HIV (Human Immunodeficiency Virus) is the virus that causes AIDS. HIV can only infect human beings. It attacks and weakens the immune system by destroying the T-helper white blood cells, the cells in your body that fight off other diseases and infections.
There is no vaccine to prevent HIV or a cure for those who are already infected. But there are medications that help many people with HIV to live long, healthy lives. For someone who is HIV positive, it is important to know as soon as possible so you can work with your doctor to determine the best treatment for you.
AIDS (Acquired Immune Deficiency Syndrome) is the condition caused by HIV. AIDS is only acquired or contracted through infection. It results from the destruction of the infected person’s immune system. It is the most advanced stage of HIV infection and may include a wide range of specific illnesses, called opportunistic infections.
The average time between HIV infection and signs that could lead to an AIDS diagnosis is 8-11 years. This time varies greatly among individuals and can depend on many factors including a person’s health status and behaviors.
The key to slowing the progression of HIV to AIDS is early testing, care and treatment. Certain medical treatments can slow down the rate at which HIV weakens the immune system or prevent or cure some of the illnesses associated with AIDS. As with other diseases, early detection offers more options for treatment and preventative health care.
Primary HIV infection is the first stage of HIV disease, when the virus first establishes itself in the body. Acute HIV infection is the period of time between when a person is first infected with HIV and when antibodies against the virus are produced by the body (usually 6-12 weeks).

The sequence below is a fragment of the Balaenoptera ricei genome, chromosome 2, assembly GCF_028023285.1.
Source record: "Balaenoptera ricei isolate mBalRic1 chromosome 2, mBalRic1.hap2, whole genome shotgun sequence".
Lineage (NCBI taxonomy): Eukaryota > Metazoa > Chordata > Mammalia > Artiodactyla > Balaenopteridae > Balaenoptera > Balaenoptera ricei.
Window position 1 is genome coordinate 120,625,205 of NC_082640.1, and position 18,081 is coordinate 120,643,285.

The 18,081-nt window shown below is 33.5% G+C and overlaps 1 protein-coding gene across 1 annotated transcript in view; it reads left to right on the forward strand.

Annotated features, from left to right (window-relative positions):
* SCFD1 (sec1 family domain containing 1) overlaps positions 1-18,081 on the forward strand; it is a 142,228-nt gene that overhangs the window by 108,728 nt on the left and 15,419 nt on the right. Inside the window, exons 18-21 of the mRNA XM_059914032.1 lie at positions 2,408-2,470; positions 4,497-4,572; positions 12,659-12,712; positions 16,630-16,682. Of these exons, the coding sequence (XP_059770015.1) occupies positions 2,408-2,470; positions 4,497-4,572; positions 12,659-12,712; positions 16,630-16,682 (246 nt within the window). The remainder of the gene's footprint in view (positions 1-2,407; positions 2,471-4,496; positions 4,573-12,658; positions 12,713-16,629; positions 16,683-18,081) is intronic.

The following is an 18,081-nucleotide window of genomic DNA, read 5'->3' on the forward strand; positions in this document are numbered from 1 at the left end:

Some people newly infected with HIV will experience some “flu-like” symptoms. These symptoms, which usually last no more than a few days, might include fevers, chills, night sweats and rashes. Other people do not experience acute infection or have symptoms so mild that they may not notice them.
There are no common symptoms for people diagnosed with AIDS. When immune system damage is more severe, some people may experience opportunistic infections. Most of these more severe infections, diseases and symptoms fall under the CDC definition of full-blown AIDS.
The only way to determine whether you are infected with HIV is to be tested. You cannot rely on symptoms to know whether or not you have HIV infection. Many people who are infected with HIV may not show symptoms for five to ten years. People who look completely healthy can still have HIV.
The only way to determine whether you have contracted HIV is to be tested. You cannot rely on symptoms to know whether or not you have HIV. Many people who have HIV may not show symptoms for five to ten years. People who look completely healthy can still have HIV.
People with other STDs (such as chlamydia, gonorrhea, genital herpes or syphilis) are at greater risk of getting HIV if they have unprotected sex with someone who is HIV positive. In addition, if someone with HIV is also infected with another STD, he or she is more likely to transmit the virus through sexual contact.
Having an STD can increase a person’s risk of becoming infected with HIV, whether or not that STD causes lesions or breaks in the skin. If the STD infection causes irritation of the skin, breaks or sores, it may make it easier for HIV to enter the body during sexual contact. Even an STD that causes no breaks or sores can stimulate an immune response in the genital area that can make HIV transmission more likely.
The only way to know if you have an STD, including HIV, is to get tested. Many STDs are curable and all are treatable. Getting treated for an STD can help prevent more serious health effects and reduce your risk of contracting HIV if you are exposed.